We, as a community, need to talk amid tough times and tough topics
Editorial Board | Friday, April 8, 2011
Over the last two weeks, these Viewpoint pages have been filled with letters arguing the merits of no-meat Lenten Fridays as well as the pros and cons of wearing leggings.
These two arguments have sparked light-hearted debate across campus.
Last night, before hundreds of Notre Dame and Saint Mary’s students, two renowned theologians debated, “Is good from God?” This coming Wednesday, again before hundreds of Notre Dame and Saint Mary’s students, four heavyweights in the national education realm will discuss what they consider a failing educational system.
Last night’s debate sparked legitimate, serious discussions among students. Next week’s will undoubtedly have a similar effect.
Both lighthearted and serious rhetoric have an important place in our lives. As members of a college campus, we find ourselves in the unique position crossing the line between adolescence and adulthood. This position allows us, as a campus, as a community, to discuss both casual and serious topics.
Yet, in the past two weeks, as a campus, as a community, we have passed on the opportunity to discuss two personal topics, topics that have stunned our campus, our community.
In the March 30 issue of The Observer, a Saint Mary’s student wrote a Letter to the Editor discussing her personal history of multiple sexual assaults. One week ago today, we all learned of the self-inflicted death of sophomore Sean Valero.
The Observer’s Viewpoint section is by no means the perfect litmus test, but nonetheless, in the last two weeks a total of three Letters to the Editor have been submitted acknowledging the two tragedies. One, a letter from the Committee on Sexual Assault Prevention printed April 1, urged sexual assault victims to know they are not alone. The second, “A community that listens,” printed April 6, urged anyone suffering from mental instability to seek help and support. The third, “Remembering Sean Valero,” printed April 7, asked students to take some time to think about the loss of one of our peers.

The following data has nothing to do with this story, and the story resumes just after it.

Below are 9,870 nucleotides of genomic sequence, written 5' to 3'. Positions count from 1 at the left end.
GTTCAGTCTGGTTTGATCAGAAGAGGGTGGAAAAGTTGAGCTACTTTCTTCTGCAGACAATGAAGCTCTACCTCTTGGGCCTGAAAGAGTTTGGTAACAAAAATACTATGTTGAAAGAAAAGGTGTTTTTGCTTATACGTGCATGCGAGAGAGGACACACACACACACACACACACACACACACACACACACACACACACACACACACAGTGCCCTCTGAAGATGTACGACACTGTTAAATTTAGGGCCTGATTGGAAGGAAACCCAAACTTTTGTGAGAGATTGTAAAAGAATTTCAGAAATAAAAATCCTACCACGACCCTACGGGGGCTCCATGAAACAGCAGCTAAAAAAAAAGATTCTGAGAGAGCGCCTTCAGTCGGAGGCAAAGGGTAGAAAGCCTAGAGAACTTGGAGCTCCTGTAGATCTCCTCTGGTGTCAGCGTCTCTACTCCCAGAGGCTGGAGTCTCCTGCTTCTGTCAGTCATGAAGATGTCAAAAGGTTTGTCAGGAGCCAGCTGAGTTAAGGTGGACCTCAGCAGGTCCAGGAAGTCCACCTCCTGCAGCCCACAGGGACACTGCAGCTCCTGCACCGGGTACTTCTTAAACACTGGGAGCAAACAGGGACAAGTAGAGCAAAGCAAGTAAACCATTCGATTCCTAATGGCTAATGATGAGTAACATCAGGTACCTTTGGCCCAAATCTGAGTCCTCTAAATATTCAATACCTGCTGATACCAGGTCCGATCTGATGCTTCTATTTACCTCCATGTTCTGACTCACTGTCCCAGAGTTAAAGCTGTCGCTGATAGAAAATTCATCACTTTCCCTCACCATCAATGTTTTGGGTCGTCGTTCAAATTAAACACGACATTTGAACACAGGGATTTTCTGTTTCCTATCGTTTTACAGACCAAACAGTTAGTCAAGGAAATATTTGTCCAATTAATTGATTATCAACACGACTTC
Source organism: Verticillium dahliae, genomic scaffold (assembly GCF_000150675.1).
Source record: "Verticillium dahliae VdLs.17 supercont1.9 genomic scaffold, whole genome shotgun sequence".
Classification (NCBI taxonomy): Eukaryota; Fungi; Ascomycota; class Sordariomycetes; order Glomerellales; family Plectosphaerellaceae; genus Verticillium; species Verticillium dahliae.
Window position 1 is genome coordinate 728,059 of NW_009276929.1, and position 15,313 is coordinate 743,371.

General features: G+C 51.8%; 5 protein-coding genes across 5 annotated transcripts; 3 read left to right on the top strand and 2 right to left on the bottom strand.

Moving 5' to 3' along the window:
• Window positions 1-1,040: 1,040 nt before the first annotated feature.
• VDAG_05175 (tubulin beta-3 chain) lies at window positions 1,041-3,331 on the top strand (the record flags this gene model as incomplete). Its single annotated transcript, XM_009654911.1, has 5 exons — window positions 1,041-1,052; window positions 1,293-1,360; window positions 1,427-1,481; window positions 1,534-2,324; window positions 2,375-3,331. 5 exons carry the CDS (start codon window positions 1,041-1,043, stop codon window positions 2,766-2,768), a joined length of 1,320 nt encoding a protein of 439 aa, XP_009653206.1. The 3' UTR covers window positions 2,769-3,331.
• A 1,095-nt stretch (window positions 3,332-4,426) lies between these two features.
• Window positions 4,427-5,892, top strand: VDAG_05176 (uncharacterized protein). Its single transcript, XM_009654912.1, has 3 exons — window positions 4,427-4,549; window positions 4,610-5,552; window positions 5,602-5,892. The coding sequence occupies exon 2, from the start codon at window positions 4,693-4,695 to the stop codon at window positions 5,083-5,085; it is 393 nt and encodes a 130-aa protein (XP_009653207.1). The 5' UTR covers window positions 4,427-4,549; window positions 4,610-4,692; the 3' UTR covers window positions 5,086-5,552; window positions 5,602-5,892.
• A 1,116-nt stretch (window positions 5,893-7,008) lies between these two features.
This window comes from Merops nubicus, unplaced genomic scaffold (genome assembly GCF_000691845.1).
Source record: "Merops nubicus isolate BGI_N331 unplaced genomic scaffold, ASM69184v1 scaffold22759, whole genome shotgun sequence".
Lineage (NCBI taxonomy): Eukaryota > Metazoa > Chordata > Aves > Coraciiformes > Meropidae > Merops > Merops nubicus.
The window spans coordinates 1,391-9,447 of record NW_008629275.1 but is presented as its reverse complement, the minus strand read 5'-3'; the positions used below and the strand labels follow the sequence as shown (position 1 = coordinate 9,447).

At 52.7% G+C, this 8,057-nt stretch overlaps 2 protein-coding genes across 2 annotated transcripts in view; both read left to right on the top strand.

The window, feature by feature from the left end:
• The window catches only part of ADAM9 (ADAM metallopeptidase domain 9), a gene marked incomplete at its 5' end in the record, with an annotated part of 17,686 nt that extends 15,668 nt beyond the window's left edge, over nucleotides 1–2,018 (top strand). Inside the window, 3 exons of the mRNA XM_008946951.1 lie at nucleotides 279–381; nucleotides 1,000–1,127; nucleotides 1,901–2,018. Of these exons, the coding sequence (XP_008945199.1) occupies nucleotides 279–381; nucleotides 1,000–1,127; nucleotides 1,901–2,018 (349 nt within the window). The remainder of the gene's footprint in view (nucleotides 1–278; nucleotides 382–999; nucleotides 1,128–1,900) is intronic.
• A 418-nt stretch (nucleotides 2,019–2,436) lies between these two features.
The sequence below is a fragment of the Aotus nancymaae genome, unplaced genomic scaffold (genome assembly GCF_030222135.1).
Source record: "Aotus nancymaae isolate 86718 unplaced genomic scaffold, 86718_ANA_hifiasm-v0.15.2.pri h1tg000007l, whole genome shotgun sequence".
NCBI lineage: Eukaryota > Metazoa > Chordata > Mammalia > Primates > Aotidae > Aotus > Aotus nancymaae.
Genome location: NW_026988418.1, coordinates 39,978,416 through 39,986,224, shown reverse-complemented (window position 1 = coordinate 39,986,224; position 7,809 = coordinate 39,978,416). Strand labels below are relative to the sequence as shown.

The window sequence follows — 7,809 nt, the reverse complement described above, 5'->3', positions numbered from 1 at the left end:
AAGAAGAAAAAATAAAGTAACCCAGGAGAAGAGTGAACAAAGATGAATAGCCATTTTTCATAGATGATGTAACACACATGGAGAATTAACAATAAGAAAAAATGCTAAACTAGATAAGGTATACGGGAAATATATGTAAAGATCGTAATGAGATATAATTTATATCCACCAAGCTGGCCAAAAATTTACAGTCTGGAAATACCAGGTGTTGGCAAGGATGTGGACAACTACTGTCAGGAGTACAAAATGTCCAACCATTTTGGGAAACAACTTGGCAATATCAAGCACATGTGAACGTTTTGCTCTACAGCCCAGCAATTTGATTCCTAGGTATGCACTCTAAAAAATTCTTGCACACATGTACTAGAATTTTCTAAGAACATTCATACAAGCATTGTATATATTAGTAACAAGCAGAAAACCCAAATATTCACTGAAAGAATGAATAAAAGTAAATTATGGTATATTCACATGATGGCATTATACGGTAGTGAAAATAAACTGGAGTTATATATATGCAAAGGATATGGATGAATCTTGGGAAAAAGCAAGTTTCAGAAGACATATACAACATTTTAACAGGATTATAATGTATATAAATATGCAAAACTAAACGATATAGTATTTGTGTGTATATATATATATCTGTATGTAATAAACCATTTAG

Three letters in two weeks. While these letters were well-intentioned and very much appreciated, none of them directly addressed the issues at hand.
The silence is not simply in these pages. The silence fills the dining halls, amid discussions of no-meat Lenten Fridays. The silence fills the hallways of DeBartolo, as leggings pass jeans and jeans pass leggings. The silence fills our campus.
For many of us, our stance on sexual assault is a combination of feeling helpless and detached. Until it strikes closer to home, it is simply easier to push it to the back of our minds and pretend sexual assault does not happen.
For many of us, we are still inexperienced at facing the travesty of the death of a peer. Quite frankly, we are not sure how to handle it.
Perhaps talking, together, is the best way in both instances.
This is not a call to end sexual assault or prevent suicide — though both would certainly be ideal. Rather, this is a call to acknowledge them, break the silence and discuss them.
Are we not mature enough to discuss how and why sexual assault happens on our own campus? The discussion about whether females wearing leggings symbolizes their own self-respect simply skirts the greater issue at hand.
Let’s take the next step.
Are we not mature enough to discuss how and why one of our peers committed suicide, even though a discussion debating if good comes from God could very easily, and possibly should, tie in to such a grave topic?
Let’s take the next step.
We are, as a campus and as a community, together, mature enough. So let’s discuss. Let’s talk. Let’s take the next step.